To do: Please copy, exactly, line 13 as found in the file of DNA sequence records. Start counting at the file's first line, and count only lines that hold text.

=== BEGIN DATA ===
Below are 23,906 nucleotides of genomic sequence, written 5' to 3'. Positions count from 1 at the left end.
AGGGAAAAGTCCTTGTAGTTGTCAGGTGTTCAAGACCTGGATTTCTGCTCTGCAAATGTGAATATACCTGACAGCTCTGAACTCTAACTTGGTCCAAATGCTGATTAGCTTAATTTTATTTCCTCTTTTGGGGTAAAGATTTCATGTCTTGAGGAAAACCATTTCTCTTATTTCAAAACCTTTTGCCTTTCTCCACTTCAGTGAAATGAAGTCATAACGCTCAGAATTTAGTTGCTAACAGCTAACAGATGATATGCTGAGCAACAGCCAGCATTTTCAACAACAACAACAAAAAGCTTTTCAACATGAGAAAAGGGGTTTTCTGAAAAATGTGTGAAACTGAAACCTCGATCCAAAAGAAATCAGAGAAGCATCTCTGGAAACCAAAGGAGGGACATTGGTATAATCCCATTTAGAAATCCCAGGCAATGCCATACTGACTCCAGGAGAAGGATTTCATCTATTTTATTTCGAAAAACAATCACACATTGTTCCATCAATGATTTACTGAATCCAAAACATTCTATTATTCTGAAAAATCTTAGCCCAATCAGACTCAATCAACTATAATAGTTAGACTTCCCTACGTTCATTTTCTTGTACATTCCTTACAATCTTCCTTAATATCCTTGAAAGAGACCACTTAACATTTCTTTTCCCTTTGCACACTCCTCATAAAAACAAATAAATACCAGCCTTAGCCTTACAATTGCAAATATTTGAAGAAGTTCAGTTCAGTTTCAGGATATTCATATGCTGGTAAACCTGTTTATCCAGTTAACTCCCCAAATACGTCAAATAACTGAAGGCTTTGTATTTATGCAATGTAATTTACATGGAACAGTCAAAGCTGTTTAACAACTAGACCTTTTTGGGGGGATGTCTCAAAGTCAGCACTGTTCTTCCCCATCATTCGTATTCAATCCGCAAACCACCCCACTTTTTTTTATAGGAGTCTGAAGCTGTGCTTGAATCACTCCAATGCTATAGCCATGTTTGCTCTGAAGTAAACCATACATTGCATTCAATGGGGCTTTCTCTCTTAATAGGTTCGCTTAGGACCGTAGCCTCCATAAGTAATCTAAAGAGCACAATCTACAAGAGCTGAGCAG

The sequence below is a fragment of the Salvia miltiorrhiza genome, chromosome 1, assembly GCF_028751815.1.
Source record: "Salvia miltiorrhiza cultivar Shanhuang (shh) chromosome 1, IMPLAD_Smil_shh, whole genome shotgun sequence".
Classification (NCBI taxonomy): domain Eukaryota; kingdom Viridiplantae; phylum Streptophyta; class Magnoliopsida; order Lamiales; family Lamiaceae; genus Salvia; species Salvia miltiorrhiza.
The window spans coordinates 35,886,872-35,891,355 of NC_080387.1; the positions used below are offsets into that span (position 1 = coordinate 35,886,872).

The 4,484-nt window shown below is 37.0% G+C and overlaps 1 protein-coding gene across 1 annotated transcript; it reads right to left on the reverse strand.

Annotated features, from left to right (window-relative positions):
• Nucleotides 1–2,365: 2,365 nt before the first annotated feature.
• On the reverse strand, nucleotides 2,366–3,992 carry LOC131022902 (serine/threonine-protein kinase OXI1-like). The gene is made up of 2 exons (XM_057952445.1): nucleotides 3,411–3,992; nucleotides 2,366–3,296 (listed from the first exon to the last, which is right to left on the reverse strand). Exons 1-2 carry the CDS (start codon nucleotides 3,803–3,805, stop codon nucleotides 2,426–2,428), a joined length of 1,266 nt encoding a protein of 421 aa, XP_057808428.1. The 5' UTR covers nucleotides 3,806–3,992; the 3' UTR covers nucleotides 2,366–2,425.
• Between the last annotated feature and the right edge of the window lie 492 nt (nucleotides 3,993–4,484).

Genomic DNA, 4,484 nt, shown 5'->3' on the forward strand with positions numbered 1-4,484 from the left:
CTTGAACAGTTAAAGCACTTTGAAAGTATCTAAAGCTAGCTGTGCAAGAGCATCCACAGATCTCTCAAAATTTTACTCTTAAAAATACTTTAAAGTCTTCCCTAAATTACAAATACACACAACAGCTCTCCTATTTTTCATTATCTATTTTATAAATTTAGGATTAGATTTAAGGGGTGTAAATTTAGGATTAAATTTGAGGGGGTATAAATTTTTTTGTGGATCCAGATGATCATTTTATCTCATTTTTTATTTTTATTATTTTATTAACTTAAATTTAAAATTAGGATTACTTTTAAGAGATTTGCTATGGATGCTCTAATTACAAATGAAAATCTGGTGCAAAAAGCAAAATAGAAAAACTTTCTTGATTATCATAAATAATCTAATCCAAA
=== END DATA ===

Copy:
CTTGAACAGTTAAAGCACTTTGAAAGTATCTAAAGCTAGCTGTGCAAGAGCATCCACAGATCTCTCAAAATTTTACTCTTAAAAATACTTTAAAGTCTTCCCTAAATTACAAATACACACAACAGCTCTCCTATTTTTCATTATCTATTTTATAAATTTAGGATTAGATTTAAGGGGTGTAAATTTAGGATTAAATTTGAGGGGGTATAAATTTTTTTGTGGATCCAGATGATCATTTTATCTCATTTTTTATTTTTATTATTTTATTAACTTAAATTTAAAATTAGGATTACTTTTAAGAGATTTGCTATGGATGCTCTAATTACAAATGAAAATCTGGTGCAAAAAGCAAAATAGAAAAACTTTCTTGATTATCATAAATAATCTAATCCAAA